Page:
St Lawrence lies some way to the east of the village, which was rather a nuisance for us since we were riding through the start of a cloudburst and desperately looking for shelter.
We did find it, though, sitting on the edge of the fenland and looking over the fields to its much grander cousin at Soham. I'm not going to be so ungracious to complain about the location, though - I'd imagine that land stable enough to take a church is rather at a premium around here, and at least St Lawrence was open for us.
Upon entering, the first impression I got was of a complete jumble of spaces. Many of the walls lean, and there's what looks like a big buttress in the north aisle shoring up the nave wall. This is a church that has been rebuilt, extended, contracted and reordered more than most.
The 14th century nave is small and dark. Its roof looks impressively ancient, though according to Pevsner the date '1695' is carved onto one of the beams.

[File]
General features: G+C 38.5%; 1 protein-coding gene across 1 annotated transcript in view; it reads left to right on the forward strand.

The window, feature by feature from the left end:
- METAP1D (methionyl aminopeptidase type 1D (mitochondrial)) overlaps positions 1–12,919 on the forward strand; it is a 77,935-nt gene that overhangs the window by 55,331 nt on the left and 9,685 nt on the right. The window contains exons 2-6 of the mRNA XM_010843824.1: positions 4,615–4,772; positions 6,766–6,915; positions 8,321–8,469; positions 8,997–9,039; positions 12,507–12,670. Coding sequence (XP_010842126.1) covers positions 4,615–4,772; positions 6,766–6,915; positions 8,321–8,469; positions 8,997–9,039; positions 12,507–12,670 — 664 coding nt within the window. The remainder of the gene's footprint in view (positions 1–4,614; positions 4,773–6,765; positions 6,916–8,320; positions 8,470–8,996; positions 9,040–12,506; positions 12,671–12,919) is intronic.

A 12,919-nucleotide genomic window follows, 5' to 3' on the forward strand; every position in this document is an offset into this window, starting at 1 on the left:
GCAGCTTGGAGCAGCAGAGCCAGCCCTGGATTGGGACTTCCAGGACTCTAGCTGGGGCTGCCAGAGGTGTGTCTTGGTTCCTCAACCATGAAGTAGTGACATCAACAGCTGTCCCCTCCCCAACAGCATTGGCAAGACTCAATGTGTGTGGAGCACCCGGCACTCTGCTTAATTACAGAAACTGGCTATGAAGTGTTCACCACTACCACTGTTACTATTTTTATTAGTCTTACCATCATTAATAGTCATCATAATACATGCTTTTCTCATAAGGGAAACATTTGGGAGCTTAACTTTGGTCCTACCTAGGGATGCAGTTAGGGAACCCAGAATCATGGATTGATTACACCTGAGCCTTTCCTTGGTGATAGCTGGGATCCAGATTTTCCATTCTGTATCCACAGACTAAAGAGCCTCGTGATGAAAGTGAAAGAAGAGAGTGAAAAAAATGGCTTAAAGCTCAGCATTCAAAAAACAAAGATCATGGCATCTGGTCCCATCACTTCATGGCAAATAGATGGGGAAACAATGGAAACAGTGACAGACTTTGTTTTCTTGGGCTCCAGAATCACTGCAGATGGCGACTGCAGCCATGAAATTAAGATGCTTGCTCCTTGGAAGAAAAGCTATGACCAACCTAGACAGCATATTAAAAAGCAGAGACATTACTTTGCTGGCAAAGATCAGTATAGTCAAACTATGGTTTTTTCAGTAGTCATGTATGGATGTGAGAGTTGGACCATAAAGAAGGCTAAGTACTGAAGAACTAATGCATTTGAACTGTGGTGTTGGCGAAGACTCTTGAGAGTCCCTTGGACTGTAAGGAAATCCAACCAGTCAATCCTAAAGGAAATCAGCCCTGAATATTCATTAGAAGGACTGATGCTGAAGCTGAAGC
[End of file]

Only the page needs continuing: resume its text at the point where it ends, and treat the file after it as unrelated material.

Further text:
By contrast, the 13th century chancel is big and light (though the walls still lean). The windows here might be an illustration from a historical textbook - most styles are represented, from a simple 13th century lancet to the big Perpendicular east window.
I liked this particularly - uncharacteristically restrained for the period. That's not to say that I dislike Perpendicular in its more elaborate incarnations, as at Great St Mary's in Cambridge or in Burwell, but St Lawrence's east window is a nice demonstration of elegance through simplicity.
In the south aisle there's a very big box pew, with room for a whole family, a couple of dogs (it's so large perhaps a shire pony would fit too). It must have belonged to the local gentry - perhaps the descendents of Margaret (d.1414) and John (d.152) Peyton, whose brasses decorate the floor next to it. The figures are tiny - only about a foot long.
By the time we'd finished exploring the interior, the sun had come out, so we went to have a look at the exterior.
Predictably, St Lawrence is rather muddled on the outside too, all of the walls leaning in opposite directions. I liked it. The tower is nice - hardly tall, but very stout and possessed of fine pinnacles on the corners.
The graveyard also deserves a mention - full of gravestones with carved skulls, wings, cherubs, velvety moss and brightly coloured lichens.
St Lawrence was open when we visited.